An osprey has returned to her nest near a Powys reservoir for the third year running.

Seren, who is also known as 5F, arrived back at Llyn Clywedog for the spring and summer seasons after spending the winter in Africa.

Natural Resources Wales (NRW) has confirmed that the live stream footage is back for wildlife lovers to enjoy, and this time it is hoped to run for 24 hours a day with infra-red technology to allow nighttime viewing.

Seren, also known as 5F, at the Llyn Clywedog osprey nest near Llanidloes. Picture by Natural Resources Wales

Seren, also known as 5F, at the Llyn Clywedog osprey nest near Llanidloes. Picture by Natural Resources Wales

John Williams, Technical Support Land Management for NRW said: "Spring has certainly sprung when an osprey returns to Llyn Clywedog. With our enhanced viewing capabilities, we hope to be able to give people an even closer insight to these special birds.

"While we hope for another successful season, we know only too well that nature is unpredictable and anything could happen. The only way to find out is to keep your eye on the live streams.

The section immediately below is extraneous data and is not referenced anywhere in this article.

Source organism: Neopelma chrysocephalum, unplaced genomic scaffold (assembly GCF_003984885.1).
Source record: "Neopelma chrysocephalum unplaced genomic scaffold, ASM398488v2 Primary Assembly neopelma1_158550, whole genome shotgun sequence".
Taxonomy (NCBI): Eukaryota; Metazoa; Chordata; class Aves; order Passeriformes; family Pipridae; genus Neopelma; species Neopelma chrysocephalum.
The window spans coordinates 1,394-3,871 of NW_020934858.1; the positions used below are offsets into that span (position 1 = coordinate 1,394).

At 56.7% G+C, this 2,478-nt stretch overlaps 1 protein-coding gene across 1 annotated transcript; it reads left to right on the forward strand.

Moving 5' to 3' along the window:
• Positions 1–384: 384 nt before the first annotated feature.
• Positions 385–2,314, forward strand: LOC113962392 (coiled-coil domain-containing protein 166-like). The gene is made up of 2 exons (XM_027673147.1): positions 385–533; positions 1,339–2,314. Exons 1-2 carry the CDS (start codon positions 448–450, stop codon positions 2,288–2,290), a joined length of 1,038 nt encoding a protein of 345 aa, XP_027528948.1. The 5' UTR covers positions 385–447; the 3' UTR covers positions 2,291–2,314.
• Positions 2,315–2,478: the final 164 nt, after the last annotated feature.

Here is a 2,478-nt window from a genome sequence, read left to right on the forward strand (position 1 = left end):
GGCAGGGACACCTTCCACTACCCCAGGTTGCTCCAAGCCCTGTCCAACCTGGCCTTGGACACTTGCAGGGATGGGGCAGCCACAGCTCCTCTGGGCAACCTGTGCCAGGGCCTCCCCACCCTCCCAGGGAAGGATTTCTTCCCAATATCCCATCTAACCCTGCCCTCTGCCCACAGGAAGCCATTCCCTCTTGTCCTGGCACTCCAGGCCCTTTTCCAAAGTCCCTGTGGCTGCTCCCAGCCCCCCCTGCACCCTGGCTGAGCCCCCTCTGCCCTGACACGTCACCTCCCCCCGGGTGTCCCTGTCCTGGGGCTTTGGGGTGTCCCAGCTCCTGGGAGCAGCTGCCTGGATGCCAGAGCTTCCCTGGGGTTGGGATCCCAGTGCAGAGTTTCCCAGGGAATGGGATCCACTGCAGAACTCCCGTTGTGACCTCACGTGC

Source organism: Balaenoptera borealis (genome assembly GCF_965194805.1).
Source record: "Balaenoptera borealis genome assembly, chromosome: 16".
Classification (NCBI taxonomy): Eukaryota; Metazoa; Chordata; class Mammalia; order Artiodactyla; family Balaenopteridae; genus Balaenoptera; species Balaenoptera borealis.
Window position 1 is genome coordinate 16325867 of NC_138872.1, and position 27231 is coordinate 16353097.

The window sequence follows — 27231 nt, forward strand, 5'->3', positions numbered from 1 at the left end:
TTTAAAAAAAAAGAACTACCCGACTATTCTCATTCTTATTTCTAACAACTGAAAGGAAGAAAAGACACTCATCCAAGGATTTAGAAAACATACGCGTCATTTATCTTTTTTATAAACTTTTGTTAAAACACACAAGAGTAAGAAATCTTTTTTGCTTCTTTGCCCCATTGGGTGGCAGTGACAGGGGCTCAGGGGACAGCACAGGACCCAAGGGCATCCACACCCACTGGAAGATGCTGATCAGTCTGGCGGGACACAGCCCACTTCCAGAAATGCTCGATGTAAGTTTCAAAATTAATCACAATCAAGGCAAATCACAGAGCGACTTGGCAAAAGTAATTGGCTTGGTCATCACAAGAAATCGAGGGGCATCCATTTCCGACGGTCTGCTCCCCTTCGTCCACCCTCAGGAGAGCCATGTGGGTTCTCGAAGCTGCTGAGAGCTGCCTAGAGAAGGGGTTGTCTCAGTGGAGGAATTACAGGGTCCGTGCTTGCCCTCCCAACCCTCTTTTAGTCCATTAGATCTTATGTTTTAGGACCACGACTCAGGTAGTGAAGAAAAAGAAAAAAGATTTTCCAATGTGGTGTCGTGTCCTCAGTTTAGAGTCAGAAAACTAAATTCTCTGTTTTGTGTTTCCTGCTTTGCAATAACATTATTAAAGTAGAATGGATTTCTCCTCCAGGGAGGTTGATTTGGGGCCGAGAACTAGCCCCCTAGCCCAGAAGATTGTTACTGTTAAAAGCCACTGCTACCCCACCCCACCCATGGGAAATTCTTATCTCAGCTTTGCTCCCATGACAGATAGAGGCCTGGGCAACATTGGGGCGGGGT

"Osprey numbers are improving after being persecuted for decades in the UK. Projects like this help to give them a stronger foothold and to educate people about these wonderful birds."

Taking on board the feedback from followers NRW officers have made significant improvements to the live stream camera set-up which has captivated viewers for the last two years.

One camera will focus solely on the nest while a newly installed second camera will have a wider angle, enabling it to share footage of two perches situated alongside the nest – a viewpoint followers have been eager to experience for some time.

The cameras will run on separate live streams online, meaning viewers can watch both camera feeds at the same time.

The live streams are available for free on YouTube by searching for 'Llyn Clywedog Ospreys', or by using the following link:

The nest was built by NRW staff on a platform high up in a sitka spruce tree in 2014 and has proven to be a productive incubator over the years, with 18 chicks fledging the nest and migrating since it was built in 2014.

The hope is that the other resident osprey will return to the nest for the season,and that they again reproduce. Ospreys can rear up to three chicks in a season.

Last year, Seren and male osprey Dylan reared only one chick after two eggs did not hatch following poor weather in April gave difficult incubating conditions.